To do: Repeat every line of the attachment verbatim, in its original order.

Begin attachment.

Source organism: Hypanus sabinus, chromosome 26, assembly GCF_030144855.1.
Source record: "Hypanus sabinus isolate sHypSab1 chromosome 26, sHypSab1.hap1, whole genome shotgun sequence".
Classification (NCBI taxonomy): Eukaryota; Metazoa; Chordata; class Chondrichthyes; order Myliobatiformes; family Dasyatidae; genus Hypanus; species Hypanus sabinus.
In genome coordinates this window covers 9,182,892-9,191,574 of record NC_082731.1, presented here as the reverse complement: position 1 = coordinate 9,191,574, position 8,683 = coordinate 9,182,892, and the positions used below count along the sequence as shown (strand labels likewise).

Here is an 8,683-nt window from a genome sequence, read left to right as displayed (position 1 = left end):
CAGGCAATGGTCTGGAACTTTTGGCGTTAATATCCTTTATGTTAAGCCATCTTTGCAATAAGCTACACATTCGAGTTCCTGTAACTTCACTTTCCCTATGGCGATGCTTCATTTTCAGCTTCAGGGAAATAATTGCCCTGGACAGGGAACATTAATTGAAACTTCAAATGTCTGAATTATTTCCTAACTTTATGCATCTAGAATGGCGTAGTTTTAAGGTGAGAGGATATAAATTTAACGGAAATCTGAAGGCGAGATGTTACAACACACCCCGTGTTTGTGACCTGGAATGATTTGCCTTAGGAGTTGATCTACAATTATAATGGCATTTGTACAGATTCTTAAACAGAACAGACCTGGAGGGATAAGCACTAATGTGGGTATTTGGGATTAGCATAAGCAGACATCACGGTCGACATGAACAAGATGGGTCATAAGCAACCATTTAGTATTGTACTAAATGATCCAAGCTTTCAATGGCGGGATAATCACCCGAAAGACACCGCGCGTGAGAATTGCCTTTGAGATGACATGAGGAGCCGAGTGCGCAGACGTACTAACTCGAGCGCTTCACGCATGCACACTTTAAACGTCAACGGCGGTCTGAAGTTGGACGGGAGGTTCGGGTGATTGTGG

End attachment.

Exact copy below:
Source organism: Hypanus sabinus, chromosome 26, assembly GCF_030144855.1.
Source record: "Hypanus sabinus isolate sHypSab1 chromosome 26, sHypSab1.hap1, whole genome shotgun sequence".
Classification (NCBI taxonomy): Eukaryota; Metazoa; Chordata; class Chondrichthyes; order Myliobatiformes; family Dasyatidae; genus Hypanus; species Hypanus sabinus.
In genome coordinates this window covers 9,182,892-9,191,574 of record NC_082731.1, presented here as the reverse complement: position 1 = coordinate 9,191,574, position 8,683 = coordinate 9,182,892, and the positions used below count along the sequence as shown (strand labels likewise).

Here is an 8,683-nt window from a genome sequence, read left to right as displayed (position 1 = left end):
CAGGCAATGGTCTGGAACTTTTGGCGTTAATATCCTTTATGTTAAGCCATCTTTGCAATAAGCTACACATTCGAGTTCCTGTAACTTCACTTTCCCTATGGCGATGCTTCATTTTCAGCTTCAGGGAAATAATTGCCCTGGACAGGGAACATTAATTGAAACTTCAAATGTCTGAATTATTTCCTAACTTTATGCATCTAGAATGGCGTAGTTTTAAGGTGAGAGGATATAAATTTAACGGAAATCTGAAGGCGAGATGTTACAACACACCCCGTGTTTGTGACCTGGAATGATTTGCCTTAGGAGTTGATCTACAATTATAATGGCATTTGTACAGATTCTTAAACAGAACAGACCTGGAGGGATAAGCACTAATGTGGGTATTTGGGATTAGCATAAGCAGACATCACGGTCGACATGAACAAGATGGGTCATAAGCAACCATTTAGTATTGTACTAAATGATCCAAGCTTTCAATGGCGGGATAATCACCCGAAAGACACCGCGCGTGAGAATTGCCTTTGAGATGACATGAGGAGCCGAGTGCGCAGACGTACTAACTCGAGCGCTTCACGCATGCACACTTTAAACGTCAACGGCGGTCTGAAGTTGGACGGGAGGTTCGGGTGATTGTGG